TGIF: We’re wasting these rehearsals for the next big disaster
The Book of Ecclesiastes teaches there’s nothing new under the sun, but it’s referring more about human nature than it is technological innovations. The “nothing new” part of technological innovation is that what humans can make, humans can break.
Most residents of Texas got a chilling taste of that fact as recently as February, when historically cold temperatures set off a chain reaction of failures in the state’s power grid. That subsequently took out municipal water supplies, a problem that lingered for days even after electricity was restored because water line breaks had to be repaired.
This week’s catastrophe involves the Colonial Pipeline ransomware attack that idled the massive transmission system that moves petroleum products from Houston to New Jersey and other points in between. The pipeline’s name may not be all that familiar to many of us in Central Texas, but I’ve been aware of this company — if not its scope — for decades. A sprawling “tank farm” of Colonial’s storage facilities is clearly visible off the Interstate highway in North Carolina that links the 20 miles where my sister lives and the home of our parents for over 50 years.
According to news reports, Colonial’s pipeline carries as much as 45 percent of the fuel used to power the Eastern seaboard.
Officials said the interruption shouldn’t create undue hardship, with perhaps only minor price increases, because the hack is expected to be resolved by this weekend, allowing fuel to resume flowing. Just go about your business, they said, but conserve if you can, and everything will be back to normal before we know it.
However, reacting to any such crisis with calm and reason is not our nature. Americans are conditioned to respond to even the slightest possibility of any interruption in distribution by hoarding whatever items are in reduced supply. We know in our hearts that such behavior only makes things worse, but hey — at least I got mine.
Thanks to the “streaming” television options to which our daughter introduced us last year, I’ve been able to dial up (if that’s the term) the local Tar Heel State stations I knew as a child. It’s pretty much the same distressing images and desperate comments carried on network and cable news shows:
—Aerial shots of lines of cars waiting for their turn to fill up.
—Interviews with drivers saying they weren’t sure they would find gas to go to the beach on Saturday, or they wanted to fill up to beat expected price increases.
—Scenes of “out of gas” signs hanging on pumps, reminiscent of the energy crisis of the 1970s.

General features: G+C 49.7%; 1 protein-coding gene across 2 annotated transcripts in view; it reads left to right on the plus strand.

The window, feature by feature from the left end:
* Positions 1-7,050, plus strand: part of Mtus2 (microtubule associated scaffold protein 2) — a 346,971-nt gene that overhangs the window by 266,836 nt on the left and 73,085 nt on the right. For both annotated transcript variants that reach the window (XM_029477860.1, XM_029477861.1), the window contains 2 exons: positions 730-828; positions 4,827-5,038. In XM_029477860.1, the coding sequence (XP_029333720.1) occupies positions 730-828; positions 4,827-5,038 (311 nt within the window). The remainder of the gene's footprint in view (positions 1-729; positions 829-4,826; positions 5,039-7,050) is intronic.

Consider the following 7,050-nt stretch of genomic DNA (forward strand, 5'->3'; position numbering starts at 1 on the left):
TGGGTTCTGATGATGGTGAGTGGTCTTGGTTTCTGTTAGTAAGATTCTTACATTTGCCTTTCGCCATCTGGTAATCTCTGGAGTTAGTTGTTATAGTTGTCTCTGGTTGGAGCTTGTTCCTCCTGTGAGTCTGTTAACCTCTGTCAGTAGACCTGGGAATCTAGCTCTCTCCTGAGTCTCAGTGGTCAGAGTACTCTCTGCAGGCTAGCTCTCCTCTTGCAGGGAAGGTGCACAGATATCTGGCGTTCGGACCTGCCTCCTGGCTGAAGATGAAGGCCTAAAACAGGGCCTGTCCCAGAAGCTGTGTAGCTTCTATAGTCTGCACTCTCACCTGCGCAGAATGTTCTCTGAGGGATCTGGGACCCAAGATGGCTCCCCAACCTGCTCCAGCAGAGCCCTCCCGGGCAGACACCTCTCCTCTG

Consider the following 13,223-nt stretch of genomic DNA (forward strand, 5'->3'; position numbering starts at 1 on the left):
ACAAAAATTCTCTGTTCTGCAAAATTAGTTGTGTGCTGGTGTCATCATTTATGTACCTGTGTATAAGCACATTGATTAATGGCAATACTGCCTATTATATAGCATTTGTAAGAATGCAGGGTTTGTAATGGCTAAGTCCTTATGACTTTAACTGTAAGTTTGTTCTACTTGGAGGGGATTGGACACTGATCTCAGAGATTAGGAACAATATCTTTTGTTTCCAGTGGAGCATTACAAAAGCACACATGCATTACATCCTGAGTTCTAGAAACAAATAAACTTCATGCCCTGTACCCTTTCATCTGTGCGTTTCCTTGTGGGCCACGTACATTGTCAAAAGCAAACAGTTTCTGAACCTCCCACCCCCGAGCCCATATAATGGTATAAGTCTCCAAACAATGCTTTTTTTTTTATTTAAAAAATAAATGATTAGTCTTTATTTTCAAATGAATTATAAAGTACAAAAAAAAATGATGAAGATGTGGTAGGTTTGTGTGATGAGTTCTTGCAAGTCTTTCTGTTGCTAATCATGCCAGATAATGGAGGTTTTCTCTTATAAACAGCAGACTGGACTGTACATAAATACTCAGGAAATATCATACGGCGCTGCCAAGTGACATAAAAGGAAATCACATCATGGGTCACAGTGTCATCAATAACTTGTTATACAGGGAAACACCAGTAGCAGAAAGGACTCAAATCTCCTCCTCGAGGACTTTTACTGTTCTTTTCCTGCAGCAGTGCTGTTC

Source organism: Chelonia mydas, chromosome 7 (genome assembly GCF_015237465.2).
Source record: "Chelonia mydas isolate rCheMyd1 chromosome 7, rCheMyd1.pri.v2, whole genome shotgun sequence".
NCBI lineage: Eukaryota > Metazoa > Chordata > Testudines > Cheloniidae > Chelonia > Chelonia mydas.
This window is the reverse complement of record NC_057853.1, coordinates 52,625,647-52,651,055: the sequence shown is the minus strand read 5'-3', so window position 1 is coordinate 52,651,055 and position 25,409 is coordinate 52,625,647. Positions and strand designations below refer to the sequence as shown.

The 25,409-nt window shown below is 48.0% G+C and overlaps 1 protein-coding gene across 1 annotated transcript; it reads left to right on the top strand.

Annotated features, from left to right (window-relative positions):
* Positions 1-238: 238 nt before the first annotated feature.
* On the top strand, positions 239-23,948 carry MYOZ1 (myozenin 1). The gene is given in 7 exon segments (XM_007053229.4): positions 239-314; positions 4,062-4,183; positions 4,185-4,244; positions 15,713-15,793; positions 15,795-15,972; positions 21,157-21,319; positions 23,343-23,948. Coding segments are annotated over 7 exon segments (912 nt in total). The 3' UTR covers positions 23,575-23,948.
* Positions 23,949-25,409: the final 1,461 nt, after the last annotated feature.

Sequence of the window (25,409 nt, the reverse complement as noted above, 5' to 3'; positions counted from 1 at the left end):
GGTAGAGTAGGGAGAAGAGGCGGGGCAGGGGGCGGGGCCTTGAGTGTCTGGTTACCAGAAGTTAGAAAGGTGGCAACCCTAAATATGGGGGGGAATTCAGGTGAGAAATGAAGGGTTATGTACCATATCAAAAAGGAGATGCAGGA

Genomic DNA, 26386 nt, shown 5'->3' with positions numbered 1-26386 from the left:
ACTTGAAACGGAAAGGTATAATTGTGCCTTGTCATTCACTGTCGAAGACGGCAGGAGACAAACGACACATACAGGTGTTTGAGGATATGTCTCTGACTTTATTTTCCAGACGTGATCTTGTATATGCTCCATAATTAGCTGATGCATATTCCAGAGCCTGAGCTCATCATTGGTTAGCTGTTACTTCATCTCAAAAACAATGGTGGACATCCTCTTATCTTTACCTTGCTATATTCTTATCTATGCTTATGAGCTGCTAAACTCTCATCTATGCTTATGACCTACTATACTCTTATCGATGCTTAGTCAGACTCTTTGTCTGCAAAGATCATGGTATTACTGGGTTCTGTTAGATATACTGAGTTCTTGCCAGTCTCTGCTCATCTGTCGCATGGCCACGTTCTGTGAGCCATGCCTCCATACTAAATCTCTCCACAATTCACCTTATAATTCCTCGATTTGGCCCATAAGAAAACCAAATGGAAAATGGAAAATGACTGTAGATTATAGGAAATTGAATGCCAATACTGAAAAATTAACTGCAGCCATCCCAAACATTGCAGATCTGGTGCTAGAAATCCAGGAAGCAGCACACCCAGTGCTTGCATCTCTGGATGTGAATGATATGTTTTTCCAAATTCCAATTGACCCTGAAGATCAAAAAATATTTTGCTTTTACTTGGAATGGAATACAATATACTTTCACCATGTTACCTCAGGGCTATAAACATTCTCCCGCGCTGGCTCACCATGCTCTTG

1970s? Ecclesiastes was right.
Then, the coverage switches to California, where no gas shortage exists, but the national news coverage of what’s happening 3,000 miles away has panicked people into waiting in lines to “top off” their tanks, just in case.
Making predictions is not my custom, primarily because I hate being wrong. But I do expect this: Memories of the Colonial Pipeline cyberattack will quickly fade as the distribution line is restored, and by Memorial Day motorists will have returned to their usual lifestyles. Normalcy is good, but forgetfulness is not.
While it’s not a prediction, I am concerned about one thing: Some future cyberattack won’t be as forgettable, and that will not be a good thing. We’re simply not prepared. The safeguards we have in place work for the perils we know, but are inadequate for what’s to come. Honest folks can’t fully anticipate what criminal minds are capable of imagining. That’s being unusually pessimistic for me.
If the worldwide pandemic of 2020, as well as the Texas Deep Freeze of 2021, have taught us anything, it’s that the next major calamity will be something we didn’t see coming. What’s more, if recent disasters have shown us anything, humanity will respond to it poorly. That also won’t be a good thing, but it seems to be our nature.
OK, maybe a self-proclaimed prophet did predict something similar in an obscure 1937 manifesto, but nobody took him seriously. The longer I live, the more I see things that were once deemed science fiction turning into science fact.
Whether it’s a disruption of fuel supply, or a pandemic that makes social interaction ill-advised if not deadly, or a spell of severe weather that shuts everything down, such situations are becoming increasingly common. Society is more complex and interdependent than ever, so resolutions will be similarly complex.
There’s nothing new about society fumbling its response to unexpected challenges, and there’s nothing new about people resisting what needs to be done to cope.
Gene Deason is editor emeritus of the Brownwood Bulletin. His column “TGIF” appears on Fridays. He may be contacted at email@example.com.